Mumbai, July 30 -- A day after the BCCI's two-member probe panel gave a clean chit to Gurunath Meiyappan, the police said it had still not given a clean chit to any of the accused in the spot-fixing scandal.
Meiyappan, along with 19 others, have been booked on the charge of betting in the IPL.
"While Meiyappan was arrested on charges of placing bets, we still cannot be sure if he was involved in spot-fixing," said a crime branch official. "We will be able to ascertain if the group arrested by us was involved in spot-fixing or not only after we get to interrogate bookies Pawan and Sanjay Chabbra, better known as the Jaipur brothers, and Asad Rauf, who is suspected to have received several gifts from the brothers," he added.
The anticipatory bail application of the Jaipur brothers is up for hearing on August 6.
"A particular telephone intercept between Rauf and Vindoo, in which the former tells Vindoo to bet 'all his savings' in an upcoming match where Rauf was officiating, seems suspicious. How could Rauf be so confident about a particular side winning a match before the game could begin," the officer questioned.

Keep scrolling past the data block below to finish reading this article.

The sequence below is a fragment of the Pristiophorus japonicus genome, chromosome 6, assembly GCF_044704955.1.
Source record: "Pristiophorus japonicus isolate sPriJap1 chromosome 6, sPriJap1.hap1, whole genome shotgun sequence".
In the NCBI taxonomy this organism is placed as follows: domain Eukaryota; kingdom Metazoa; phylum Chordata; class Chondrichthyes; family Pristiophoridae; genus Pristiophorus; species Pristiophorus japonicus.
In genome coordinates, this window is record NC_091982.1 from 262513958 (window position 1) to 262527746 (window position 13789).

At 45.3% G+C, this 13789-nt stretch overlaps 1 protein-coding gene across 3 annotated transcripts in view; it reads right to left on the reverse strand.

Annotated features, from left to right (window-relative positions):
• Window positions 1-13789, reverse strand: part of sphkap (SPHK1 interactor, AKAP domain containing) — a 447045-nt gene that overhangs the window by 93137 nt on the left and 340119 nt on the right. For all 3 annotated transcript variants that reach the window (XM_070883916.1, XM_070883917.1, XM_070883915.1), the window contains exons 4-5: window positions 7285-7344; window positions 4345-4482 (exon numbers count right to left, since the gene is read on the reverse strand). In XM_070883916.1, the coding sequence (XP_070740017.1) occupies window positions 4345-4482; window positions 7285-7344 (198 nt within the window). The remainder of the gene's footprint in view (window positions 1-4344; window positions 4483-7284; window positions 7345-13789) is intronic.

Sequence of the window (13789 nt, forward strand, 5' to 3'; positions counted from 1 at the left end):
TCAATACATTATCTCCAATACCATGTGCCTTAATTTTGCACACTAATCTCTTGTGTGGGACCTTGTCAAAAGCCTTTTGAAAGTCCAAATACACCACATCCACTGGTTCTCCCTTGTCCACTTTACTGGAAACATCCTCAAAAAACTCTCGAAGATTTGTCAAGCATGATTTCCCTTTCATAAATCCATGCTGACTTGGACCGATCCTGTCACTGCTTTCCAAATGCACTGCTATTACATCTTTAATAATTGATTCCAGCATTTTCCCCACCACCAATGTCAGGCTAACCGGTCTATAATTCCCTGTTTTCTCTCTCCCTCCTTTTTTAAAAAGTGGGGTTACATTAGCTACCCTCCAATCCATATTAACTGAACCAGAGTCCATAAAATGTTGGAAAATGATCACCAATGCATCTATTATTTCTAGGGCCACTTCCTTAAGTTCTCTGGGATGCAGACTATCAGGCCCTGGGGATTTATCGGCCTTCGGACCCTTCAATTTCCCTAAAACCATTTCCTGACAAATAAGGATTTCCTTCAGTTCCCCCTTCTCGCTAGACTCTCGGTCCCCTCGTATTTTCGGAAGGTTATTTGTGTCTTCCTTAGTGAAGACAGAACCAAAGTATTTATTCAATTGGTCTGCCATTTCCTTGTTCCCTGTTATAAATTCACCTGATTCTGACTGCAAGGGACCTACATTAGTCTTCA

Joint commissioner of police, crime, Himanshu Roy, also mentioned that Rauf's questioning would be vital to find out if spot-fixing or match-fixing took place.
Asked if they had initiated the process of asking the Pakistani authorities, where Rauf is suspected to be present, for permission to question him, Roy said they could issue a Letter Rogatory (LR) soon.
A letter rogatory is a formal request from a court to a foreign court for judicial assistance.
"Till the time they are questioned and the chargesheet is filed, we cannot say if the accused were linked to spot-fixing or not," said a senior crime branch officer.
Published by HT Syndication with permission from Hindustan Times.